Tuesday, September 16, 2014

A New Era of Parenting

This parenting gig is such a roller coaster.

Just when you figure out one stage, a new one is upon you.

We have 6 kids and I can honestly say the baby and toddler phases became 'old hat' for me.

The elementary stage was a bit harder to 'get a handle on' due to all the additional peer and emotional baggage that enters in.  But, given time and practice, we figured out how to navigate through.

The pre-teen years haven't been TOO bad. We've 'been there, done that' three times now.  Fortunately our tweens were pretty pleasant to deal with.

The teen years have also been less traumatic and dramatic than I'd have ever imagined.  Our society depicts teens to be such wretched beings that I often fretted and worried about how we'd survive this tumultuous time with our children.

But, God is good, and our teens have been, well, GREAT!  (So far.)  Not saying they are perfect.  Not saying we haven't had days of 'what were you thinking?'  Not saying we haven't had a little angst here and there.  Yet, by and large, our teens have been respectful, helpful, and quite a joy to parent.

Now, however, I find myself in a NEW ERA. The phase of parenting a college aged individual.  A grown-up, as it were.  A young man living 'on his own', out from under our watchful eyes.  No longer under our roof.

It's difficult.  I can't say it's not.

My heart hurts some days when I think of him NOT being here. Not sleeping in his bed just steps away.  Not sitting at our dinner table each night.  Not taking part in family celebrations as they come along.

It's new.  It's hard.  It's scary.

Yet, it's exciting.  It's joyful.

We're so proud of who our grown son has become.  How loving he is.  How kind he is.  His mind is keen.  His heart is big.  His faith is strong.  We couldn't ask for much more.

I had a rough couple of weeks as we prepared to move him into his college dorm.  I cried as I packed stuff I thought he might need during his time away from home.  I sobbed as I drove to town to purchase  supplies for his dorm room.  I'd mention his name in passing and begin crying all over again.

The funniest part was he's only 30 mintues away.  I'll see him on Sun and Wed weekly.  I chuckled at one point and said to Techno Genius - "Yes, I'm pathetic."

A good friend counseled me and helped me realize it's not about him moving out or being in college.  It's about the unknown. The new.  She alerted me to remember the truth.  To allow myself to mourn this 'new phase' of life, but to also move forward.  To celebrate the changes ahead.  To embrace my  new role as 'mom of a grown-up'.  She admonished me to not allow the 'fear' that was creeping in to cripple me and keep me in my boo hoo fest, but to feel the loss, cry for a time, then pick myself up by the bootstraps and 'get it together.'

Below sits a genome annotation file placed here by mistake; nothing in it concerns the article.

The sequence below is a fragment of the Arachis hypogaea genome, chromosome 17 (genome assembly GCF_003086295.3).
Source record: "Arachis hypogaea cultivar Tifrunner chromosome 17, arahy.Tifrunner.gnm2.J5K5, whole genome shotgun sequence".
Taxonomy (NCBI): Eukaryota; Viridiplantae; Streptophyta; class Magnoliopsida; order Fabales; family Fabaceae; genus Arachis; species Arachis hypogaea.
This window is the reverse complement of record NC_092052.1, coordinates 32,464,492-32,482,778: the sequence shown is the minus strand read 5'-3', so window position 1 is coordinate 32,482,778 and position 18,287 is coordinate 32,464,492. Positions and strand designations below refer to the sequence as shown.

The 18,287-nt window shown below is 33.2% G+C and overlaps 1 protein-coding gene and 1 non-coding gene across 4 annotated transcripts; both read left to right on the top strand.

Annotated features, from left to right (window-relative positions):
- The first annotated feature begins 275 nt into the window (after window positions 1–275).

She was right.  I do/did have many fears.  Did I do enough?  Did I teach him all he needs to know?  What didn't I do?  Where did I go wrong?  What if I didn't prepare him?  Did I spend enough time with him?  The list could go on and on.

As she reminded me, however, God is not the author of confusion, but of the truth.  And as Ephesians states, we are to put on the full armor of God.  We often view the truth as the most important part -- and it IS pivitol -- God deals in the truth -- but Eph 6:4 says, 'Above all, put on the shield of faith.'  ABOVE ALL!  I need to have faith that whatever I've done is enough.  I did the best I knew to do with what  God had given me at that time in life.  I loved (still do) Jacob as we raised him.  All I did in parenting, I did out of love.  I know that.  I have faith God will do the rest.  He will take the sloppy, less than perfect attempt at parenting that I performed in the years we had Jacob in our home, and he will make it 'good'.

I can't tell you how much this knowledge healed my heart.  How much this allowed me to be joy filled instead of sorrow filled as we moved Jacob into his college dorm room at the end of August.  I became a little misty eyed as we pulled away, but I never cried.  Instead I beamed with pride throughout the day, as I watched my once little boy, now grown-up unpack and organize his new living space.  Owning his new surroundings.

Our job as his parents is not complete.  Not by a long shot.  However, it's taken on a whole new dimension.  He'll be making ALL his own choices.  My prayer is he'll still turn to us for counsel, advice, but... our days of aiming the arrow are mostly past.  We've released the bow.  He's flying now. Flying on his own. We've directed him in the way of the Lord and can now only pray - and ABOVE ALL - have faith that God will keep him on the right path.